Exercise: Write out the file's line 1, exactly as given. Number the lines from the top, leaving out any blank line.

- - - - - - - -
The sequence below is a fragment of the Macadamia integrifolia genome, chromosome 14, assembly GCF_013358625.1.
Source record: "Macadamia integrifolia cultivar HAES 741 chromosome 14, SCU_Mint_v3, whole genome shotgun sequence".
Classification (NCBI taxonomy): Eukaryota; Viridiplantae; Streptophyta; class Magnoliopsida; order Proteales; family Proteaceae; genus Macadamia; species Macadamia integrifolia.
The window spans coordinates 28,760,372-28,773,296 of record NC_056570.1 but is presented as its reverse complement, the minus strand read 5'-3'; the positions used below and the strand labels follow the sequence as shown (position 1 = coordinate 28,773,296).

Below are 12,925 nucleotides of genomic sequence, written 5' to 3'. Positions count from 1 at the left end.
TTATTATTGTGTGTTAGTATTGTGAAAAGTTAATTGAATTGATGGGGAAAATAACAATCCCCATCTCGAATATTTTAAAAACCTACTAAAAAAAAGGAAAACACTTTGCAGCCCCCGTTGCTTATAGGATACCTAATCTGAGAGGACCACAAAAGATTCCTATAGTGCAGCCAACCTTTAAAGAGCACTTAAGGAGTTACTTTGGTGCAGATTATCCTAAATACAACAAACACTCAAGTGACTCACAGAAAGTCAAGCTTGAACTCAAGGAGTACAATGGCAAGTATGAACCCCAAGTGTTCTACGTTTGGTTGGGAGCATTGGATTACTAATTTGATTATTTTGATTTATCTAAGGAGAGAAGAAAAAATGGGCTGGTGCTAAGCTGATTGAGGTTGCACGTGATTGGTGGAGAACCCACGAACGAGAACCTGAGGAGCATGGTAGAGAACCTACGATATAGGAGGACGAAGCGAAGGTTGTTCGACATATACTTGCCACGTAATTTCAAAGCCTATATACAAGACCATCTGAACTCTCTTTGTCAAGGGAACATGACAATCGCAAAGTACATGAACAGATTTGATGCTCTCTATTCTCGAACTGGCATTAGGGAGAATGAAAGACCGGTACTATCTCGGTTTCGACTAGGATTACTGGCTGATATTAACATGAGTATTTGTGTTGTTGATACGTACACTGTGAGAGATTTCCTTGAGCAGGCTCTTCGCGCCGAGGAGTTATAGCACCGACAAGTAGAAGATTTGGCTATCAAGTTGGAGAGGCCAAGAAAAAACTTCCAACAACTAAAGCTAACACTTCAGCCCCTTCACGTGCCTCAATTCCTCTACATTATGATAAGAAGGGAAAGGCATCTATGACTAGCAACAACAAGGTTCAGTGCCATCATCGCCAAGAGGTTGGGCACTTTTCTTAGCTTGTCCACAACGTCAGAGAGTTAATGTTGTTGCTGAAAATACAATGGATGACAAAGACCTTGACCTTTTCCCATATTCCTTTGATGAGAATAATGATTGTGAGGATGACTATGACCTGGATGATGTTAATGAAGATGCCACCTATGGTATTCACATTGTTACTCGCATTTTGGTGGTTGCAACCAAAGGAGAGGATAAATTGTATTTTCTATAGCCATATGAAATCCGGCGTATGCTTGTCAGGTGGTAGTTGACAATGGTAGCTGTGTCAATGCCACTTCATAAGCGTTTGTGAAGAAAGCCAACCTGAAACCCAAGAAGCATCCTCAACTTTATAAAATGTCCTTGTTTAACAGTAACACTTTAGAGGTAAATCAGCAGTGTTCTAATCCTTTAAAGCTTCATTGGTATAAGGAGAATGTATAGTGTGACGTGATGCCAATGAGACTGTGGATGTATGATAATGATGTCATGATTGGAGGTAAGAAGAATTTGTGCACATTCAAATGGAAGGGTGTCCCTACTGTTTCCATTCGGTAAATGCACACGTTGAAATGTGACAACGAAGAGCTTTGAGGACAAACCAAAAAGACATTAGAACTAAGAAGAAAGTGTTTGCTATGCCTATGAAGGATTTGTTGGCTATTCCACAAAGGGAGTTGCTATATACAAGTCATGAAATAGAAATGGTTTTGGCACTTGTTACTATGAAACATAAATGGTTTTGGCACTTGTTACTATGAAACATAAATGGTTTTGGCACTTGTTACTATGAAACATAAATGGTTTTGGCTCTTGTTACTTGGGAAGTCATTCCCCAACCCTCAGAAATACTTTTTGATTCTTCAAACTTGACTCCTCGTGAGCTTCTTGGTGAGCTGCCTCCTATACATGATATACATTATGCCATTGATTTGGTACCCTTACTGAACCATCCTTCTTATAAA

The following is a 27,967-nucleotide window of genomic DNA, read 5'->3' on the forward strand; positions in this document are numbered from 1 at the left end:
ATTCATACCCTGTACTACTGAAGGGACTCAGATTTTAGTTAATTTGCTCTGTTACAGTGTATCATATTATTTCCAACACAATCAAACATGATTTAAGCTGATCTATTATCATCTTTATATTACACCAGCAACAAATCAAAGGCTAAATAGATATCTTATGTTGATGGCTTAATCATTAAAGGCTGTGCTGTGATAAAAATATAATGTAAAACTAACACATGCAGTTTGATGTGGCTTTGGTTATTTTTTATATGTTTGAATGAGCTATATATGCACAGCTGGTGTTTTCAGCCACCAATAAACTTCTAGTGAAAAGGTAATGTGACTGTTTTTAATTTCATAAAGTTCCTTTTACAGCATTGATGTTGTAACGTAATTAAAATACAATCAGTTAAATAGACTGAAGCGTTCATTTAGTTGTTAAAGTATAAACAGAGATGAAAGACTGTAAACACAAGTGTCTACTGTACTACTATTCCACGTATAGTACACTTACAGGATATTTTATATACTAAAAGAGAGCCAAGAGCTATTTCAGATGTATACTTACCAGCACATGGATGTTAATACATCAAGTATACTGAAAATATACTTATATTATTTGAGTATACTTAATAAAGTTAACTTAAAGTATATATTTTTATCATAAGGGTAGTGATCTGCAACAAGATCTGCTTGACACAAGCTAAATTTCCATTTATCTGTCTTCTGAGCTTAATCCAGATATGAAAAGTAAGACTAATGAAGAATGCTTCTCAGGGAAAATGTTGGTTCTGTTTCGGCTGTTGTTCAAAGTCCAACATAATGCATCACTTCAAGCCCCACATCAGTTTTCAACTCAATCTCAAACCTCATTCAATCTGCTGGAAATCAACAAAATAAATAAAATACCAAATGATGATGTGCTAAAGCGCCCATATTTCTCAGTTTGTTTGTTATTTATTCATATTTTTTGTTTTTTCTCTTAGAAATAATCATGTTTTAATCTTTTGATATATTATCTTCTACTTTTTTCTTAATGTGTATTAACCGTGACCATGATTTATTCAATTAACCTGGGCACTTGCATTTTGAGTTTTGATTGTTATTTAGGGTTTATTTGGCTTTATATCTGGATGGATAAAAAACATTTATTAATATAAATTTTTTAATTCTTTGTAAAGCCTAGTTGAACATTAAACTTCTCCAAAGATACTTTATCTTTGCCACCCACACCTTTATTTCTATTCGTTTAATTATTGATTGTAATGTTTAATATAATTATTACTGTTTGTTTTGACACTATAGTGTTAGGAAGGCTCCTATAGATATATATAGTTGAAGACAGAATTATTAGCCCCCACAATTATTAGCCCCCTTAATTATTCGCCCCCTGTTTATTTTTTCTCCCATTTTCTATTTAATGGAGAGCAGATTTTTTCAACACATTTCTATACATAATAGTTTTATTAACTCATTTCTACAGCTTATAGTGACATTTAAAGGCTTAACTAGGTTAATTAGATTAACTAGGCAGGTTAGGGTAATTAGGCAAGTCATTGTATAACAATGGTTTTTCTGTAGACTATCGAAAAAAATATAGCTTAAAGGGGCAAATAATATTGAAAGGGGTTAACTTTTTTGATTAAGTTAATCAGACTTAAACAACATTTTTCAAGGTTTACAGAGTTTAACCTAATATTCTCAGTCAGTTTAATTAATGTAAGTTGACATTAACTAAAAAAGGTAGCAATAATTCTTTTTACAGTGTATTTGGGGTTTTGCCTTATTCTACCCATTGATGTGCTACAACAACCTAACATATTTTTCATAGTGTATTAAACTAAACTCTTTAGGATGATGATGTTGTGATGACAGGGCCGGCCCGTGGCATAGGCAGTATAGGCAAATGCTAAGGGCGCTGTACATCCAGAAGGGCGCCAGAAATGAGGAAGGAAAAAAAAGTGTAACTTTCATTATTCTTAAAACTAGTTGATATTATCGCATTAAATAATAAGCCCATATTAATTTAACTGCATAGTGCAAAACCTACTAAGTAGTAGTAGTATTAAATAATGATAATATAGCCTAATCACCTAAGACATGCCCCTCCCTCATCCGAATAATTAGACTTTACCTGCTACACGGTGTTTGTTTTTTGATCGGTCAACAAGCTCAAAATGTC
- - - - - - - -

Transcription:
The sequence below is a fragment of the Macadamia integrifolia genome, chromosome 14, assembly GCF_013358625.1.